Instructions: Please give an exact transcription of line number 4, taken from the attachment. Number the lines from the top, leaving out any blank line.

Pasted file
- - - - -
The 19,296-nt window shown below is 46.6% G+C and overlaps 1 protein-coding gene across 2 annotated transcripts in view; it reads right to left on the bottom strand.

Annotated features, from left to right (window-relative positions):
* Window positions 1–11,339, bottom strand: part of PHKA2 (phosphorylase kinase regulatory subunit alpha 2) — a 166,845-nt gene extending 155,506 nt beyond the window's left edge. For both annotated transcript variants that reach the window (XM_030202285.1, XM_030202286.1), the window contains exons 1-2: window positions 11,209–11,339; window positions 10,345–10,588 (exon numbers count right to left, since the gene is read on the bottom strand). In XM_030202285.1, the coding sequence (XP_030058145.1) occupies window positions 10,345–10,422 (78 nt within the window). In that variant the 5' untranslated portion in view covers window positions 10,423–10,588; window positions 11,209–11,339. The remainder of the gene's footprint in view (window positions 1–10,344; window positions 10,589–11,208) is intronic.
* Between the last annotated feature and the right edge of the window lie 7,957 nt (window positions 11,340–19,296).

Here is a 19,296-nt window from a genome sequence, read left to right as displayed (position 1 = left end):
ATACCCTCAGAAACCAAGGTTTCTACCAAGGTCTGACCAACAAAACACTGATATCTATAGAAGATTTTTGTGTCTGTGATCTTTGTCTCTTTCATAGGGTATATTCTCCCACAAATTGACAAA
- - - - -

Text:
* Between the last annotated feature and the right edge of the window lie 7,957 nt (window positions 11,340–19,296).